Rugby Championship 2019

Herschel Jantjies’ on-field heroics paper over cracks off it

By Leonard Solms 21 July 2019

JOHANNESBURG, SOUTH AFRICA - JULY 20: Herschel Jantjies of the Springboks during the The Rugby Championship match between South Africa and Australia at Emirates Airline Park on July 20, 2019 in Johannesburg, South Africa. (Photo by Wessel Oosthuizen/Gallo Images)

Springbok scrumhalf Herschel Jantjies stole the show on Saturday, the opening day of the 2019 Rugby Championship. The debutant starred with two tries in Johannesburg as South Africa went top with a 35-17 win over Australia, holding on to first place after New Zealand’s scrappy 20-16 victory against Argentina.

Rassie Erasmus could hardly have asked for a better performance from his experimental side. The Springbok coach took a gamble when he selected a team littered with inexperienced Test players for the clash against the Wallabies at Emirates Airline Park. It paid off to perfection as the youngsters grasped the opportunity to impress with the World Cup looming.

The diminutive Jantjies, 23, shed a tear during the national anthem. If you didn’t know better, you might have said he looked overawed by the occasion. The next time he showed any sign of his youth was when he sheepishly collected his Man of the Match award after the game. In between the first whistle and the last, however, Jantjies was totally in control of proceedings. If he felt the slightest hint of nervousness, he certainly did not show it.

Tenacious in defence, he was always a step ahead of the Wallabies on attack. A perfectly-timed inside pass from S’bu Nkosi set the Stormers scrumhalf up to run in for a maiden test try in the 11th minute. Brimming with confidence, Jantjies added a second in sublime fashion just after the hour mark, going round the outside of Dane Haylett-Petty after the winger short-sightedly joined the breakdown with nobody covering the gap he vacated.

The University of the Western Cape product has long since proven his credentials at Super Rugby level. When it comes to top-quality players of colour, there are always a few nasty trolls who feel compelled to give their worthless two cents, but nobody in their right mind was in any doubt about Jantjies’ quality. Nevertheless, some social media critics feared his introduction to the Springboks starting XV had come too early. If those who held reservations haven’t yet abandoned them, they are at the very least keeping eerily quiet, perhaps taking a moment to digest their slice of humble pie.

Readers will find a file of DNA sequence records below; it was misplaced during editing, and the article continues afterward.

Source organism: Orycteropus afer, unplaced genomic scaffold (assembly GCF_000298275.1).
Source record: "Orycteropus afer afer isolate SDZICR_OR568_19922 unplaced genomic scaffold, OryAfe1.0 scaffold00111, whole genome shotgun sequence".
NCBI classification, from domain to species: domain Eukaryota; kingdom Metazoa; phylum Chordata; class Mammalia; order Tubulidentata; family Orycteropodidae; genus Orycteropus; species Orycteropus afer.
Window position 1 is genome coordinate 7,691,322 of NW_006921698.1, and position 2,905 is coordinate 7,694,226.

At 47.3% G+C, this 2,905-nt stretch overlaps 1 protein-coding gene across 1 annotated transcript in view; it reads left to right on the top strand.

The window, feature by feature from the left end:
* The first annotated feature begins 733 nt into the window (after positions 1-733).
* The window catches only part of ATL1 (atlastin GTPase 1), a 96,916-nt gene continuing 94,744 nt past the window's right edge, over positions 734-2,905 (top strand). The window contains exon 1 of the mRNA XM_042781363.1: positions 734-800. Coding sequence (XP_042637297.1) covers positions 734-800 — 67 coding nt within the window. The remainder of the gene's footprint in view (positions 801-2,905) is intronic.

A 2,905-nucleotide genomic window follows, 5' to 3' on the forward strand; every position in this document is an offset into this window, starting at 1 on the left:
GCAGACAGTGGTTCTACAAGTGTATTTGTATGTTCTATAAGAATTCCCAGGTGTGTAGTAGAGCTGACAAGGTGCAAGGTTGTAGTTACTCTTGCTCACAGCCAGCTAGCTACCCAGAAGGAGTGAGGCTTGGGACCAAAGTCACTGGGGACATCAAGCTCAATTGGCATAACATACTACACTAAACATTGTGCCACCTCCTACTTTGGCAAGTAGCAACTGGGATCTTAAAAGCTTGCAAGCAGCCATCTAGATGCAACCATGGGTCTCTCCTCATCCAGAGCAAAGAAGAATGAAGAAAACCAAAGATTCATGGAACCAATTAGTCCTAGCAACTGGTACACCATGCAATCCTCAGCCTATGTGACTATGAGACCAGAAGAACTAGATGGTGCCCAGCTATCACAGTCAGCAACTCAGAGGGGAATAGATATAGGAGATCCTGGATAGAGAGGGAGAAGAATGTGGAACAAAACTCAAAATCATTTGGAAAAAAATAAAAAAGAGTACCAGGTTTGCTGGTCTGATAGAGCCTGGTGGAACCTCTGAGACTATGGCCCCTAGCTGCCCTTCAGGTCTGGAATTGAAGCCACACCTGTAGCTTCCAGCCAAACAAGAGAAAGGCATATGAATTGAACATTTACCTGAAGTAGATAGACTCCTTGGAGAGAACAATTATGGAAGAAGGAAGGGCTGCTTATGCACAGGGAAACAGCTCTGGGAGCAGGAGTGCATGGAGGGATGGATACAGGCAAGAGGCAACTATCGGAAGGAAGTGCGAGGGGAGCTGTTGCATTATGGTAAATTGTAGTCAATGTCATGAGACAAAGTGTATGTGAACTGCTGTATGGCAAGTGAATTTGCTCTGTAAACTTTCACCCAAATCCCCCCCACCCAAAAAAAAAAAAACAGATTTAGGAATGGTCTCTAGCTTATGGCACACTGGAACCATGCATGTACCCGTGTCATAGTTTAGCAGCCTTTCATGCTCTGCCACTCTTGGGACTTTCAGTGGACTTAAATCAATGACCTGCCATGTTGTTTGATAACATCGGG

While it was a near-perfect evening on the field for the Springboks on the field, the poor attendance should alarm South Africa’s rugby authorities. The Xerox Golden Lions tweeted that there were 51,206 fans at Emirates Airline Park for the opening Rugby Championship fixture. This was the first time in the era of the four-team tournament that attendance here for a match in this competition fell below 60,000, according to Wikipedia’s tallies.

This dip reflects a concerning trend that has long affected South African Super Rugby teams. According to New Zealand news website Stuff, South Africa collectively lost close to a quarter of its Super Rugby crowds between 2015 and 2017.

At the time of writing, tickets for the match against Argentina at Loftus Versfeld on 17 August are priced between R100-R800 on TicketPro. South Africa has endured economic adversity in recent years, and while even the powers that be in rugby need to pay bills, perhaps more could still be done to accommodate supporters who are struggling financially themselves.

Erasmus can’t be blamed for this. His main focus is matters on the field and he seems to have made all the right moves there. Players such as Herschel Jantjies, flyhalf Elton Jantjies and replacement scrumhalf Cobus Reinach have caused selection headaches. However, there is little doubt that the Springbok coach would rather have this than the sort of headache Steve Hansen probably had while watching his All Blacks limp to victory in the later kick-off.

Buenos Aires was never going to be an easy place to visit without the likes of Kieran Read and Sam Whitelock. However, the All Blacks still had enough quality to put in a far better performance than the one they actually delivered.

New Zealand made 19 handling errors and conceded 25 turnovers and 11 penalties. Having looked a shoo-in for the victory at 20-9 up at half time, Hansen’s men finished narrowly on top with no sign of the late spell of dominance that one almost expects when watching the All Blacks.

Beauden Barrett showed flashes of brilliance at flyhalf, but younger brother Jordie was underwhelming on the wing. The 22-year-old is capable of the spectacular himself, but he can’t afford to put in too many error-strewn performances if he aims to establish himself as a certain pick in a highly competitive team.

It is easy to forget that there was a time when the All Blacks were known as the best team in world rugby every year except during World Cup years. After a decade of dominance featuring back-to-back world titles, those demons have long been laid to rest. Or have they?

It is admittedly far too early to tell, but we might pick up a few clues on Saturday 27 July as the Springboks visit Wellington’s Westpac Stadium at 09:35 SAST. If 2018’s hair-raising double-header is anything to go by, we are in for a treat.

Rugby Championship 2019 Week 1 Results:

South Africa 35-17 Australia

Argentina 16-20 New Zealand. DM

Leonard Solms is a freelance South African multi-sport journalist who has written for a number of regional, national and international newspapers and websites. He won a Rhodes-Investec Top 100 Award in 2018, the year in which he completed his Bachelor of Journalism at Rhodes University.

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